Tuesday, January 31, 2017

The Driving Forces Behind MT Technology

This is a  modified version of a post that was originally published on  Caroline Alberoni's blog.


Machine translation (MT) today is as pervasive and ubiquitous as mobile phone technology. While some translators still feel threatened by the technology or feel the need to disparage it for it’s less than perfect translation, it is useful to understand why it is so widely used. At their annual developer conference in April 2016, Google announced that they are translating over 140 billion words a day across 100 languages. Baidu Translate can translate 27 languages and is growing, and processes around 100 million requests every day. Most of this use is from casual internet users who may be interested in translating a news story or some simple phrases. However, there is a growing impact on the professional translation business as well.

If you add the translation volume of Microsoft, Baidu, Yandex and other MT providers, we can certainly expect that more than 500 billion words a day are translated by computers on a daily basis today. This is probably more than 95% of ALL translation done and perhaps as high as 99% on the planet on a daily basis.

As Peter Brantley at Berkeley states in a personal blog:
"Mass machine translation is not a translation of a work, per se, but it is rather, a liberation of the constraints of language in the discovery of knowledge."

The need for translation of business content and other kinds of high-value information on the internet continues to grow, but the increasing use of MT also cause changes that affect translators and agencies alike. The most interesting translation work is increasingly moving beyond the focus of traditional translation work and is likely to do even more so in the future. Thus, the most lucrative and interesting new business translation opportunities, like at eBay for example, may require very different kinds of skills and competence but would still draw on traditional translation and linguistic competence. Translators and linguists today are often required to be “word corpus analysts” and today increasingly are involved in projects to steer MT technology to produce better results.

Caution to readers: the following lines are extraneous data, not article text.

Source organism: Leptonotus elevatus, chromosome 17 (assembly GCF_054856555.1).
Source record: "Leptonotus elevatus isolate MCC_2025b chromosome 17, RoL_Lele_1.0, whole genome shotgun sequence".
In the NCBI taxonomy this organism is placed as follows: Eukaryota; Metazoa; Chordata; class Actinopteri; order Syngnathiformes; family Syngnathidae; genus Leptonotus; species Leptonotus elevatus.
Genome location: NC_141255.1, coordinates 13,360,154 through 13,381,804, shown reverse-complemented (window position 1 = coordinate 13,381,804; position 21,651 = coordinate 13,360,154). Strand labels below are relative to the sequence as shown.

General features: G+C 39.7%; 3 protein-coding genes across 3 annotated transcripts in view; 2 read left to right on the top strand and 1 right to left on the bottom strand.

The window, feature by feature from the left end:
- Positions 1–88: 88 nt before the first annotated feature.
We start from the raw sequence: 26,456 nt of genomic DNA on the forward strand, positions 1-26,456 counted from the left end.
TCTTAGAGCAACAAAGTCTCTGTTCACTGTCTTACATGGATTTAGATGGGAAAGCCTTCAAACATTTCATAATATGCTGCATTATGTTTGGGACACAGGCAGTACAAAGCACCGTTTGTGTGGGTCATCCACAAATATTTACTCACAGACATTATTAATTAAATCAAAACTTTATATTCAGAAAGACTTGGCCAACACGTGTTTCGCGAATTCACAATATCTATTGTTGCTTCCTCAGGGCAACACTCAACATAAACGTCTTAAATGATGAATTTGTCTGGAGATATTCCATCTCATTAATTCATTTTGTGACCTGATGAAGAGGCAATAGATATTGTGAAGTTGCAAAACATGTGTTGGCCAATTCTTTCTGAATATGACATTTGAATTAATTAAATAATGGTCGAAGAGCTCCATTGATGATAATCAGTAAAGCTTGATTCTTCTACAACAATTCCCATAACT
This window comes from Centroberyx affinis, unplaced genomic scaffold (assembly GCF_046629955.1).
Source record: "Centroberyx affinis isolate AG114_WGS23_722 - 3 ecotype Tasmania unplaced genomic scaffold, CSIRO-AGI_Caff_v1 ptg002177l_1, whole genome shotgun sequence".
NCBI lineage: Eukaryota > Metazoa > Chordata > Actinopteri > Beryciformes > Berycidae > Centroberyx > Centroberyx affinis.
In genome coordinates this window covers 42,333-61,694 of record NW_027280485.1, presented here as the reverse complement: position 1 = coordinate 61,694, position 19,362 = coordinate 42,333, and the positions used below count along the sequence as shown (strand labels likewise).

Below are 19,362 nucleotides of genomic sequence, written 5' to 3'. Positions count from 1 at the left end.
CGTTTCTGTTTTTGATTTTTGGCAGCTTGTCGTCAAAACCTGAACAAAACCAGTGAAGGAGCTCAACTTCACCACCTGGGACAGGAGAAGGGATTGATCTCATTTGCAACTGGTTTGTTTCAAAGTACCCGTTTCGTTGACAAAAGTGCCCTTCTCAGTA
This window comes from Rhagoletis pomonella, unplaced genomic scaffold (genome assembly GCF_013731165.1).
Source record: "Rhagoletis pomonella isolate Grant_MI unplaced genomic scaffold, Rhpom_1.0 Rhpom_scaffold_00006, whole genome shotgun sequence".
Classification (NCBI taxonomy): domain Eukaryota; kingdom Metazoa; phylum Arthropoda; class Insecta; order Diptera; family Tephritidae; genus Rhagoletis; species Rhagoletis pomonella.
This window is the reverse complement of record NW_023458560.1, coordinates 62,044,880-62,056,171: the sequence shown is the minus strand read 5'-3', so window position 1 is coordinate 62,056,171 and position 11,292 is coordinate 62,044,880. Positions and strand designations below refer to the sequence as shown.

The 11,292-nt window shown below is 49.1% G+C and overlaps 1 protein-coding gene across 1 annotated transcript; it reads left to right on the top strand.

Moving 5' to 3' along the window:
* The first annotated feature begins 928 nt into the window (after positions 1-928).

The professional use of MT is increasingly valid for all of the following:
  • Highly repetitive content where productivity gains with MT can dramatically exceed what is possible with just using TM alone
  • Content that would just not get translated otherwise
  • Content that cannot afford human translation
  • High-value content that is changing every hour and every day
  • Knowledge content that facilitates and enhances the global spread of critical knowledge
  • Content that is created to enhance and accelerate communication with global customers who prefer a self-service model
  • Content that does not need to be perfect but just approximately understandable
The forces that drive the increasing use of MT in the world, are largely beyond the control of the professional “translation industry,” continue to build unabated and can be briefly listed as follows:
  • The Explosion of Content Creation: The sheer volume of content that global enterprises, entertainment agencies, educational establishments, governmental agencies and any international commercial venture need to translate continues to grow by the minute. The amount of digital information increases tenfold every five years! In fact, it can even be said that we live in an age where more information is being created annually than has existed in the 500 years prior.
  • The Changing Content Value Equation: While historically corporate marketing communications had a great degree of control, today most consumers distrust this kind of messaging and would rather trust the shared opinions of fellow consumers. The value of business content increasingly has a very short shelf-life and thus traditional (slow and expensive) TEP (translate-edit-proof) approaches are increasingly questioned for information that may have little or no value after six months.  In actual fact, the fastest growing type of content is actually user-generated content (UGC) that is found in blogs, FB, Youtube, Twitter and community forums. It is estimated by IDC that 70% of the content on the web is UGC and much of that is very pertinent and useful to enterprises. This content is now influencing consumer behavior all over the world and is often referred to as word-of-mouth marketing (WOMM). Consumer reviews are often more trusted than “corporate marketing-speak” and even “expert” reviews which are often funded by the same corporations.We all have experienced Amazon, travel sites, C-Net and other user rating sites. It is useful for both global consumers and global enterprises to make this multilingual. Given the speed at which this information emerges, MT has to be part of the translation solution because of the volume and sheer rate of creation of this type of content. 

How much data is generated every minute?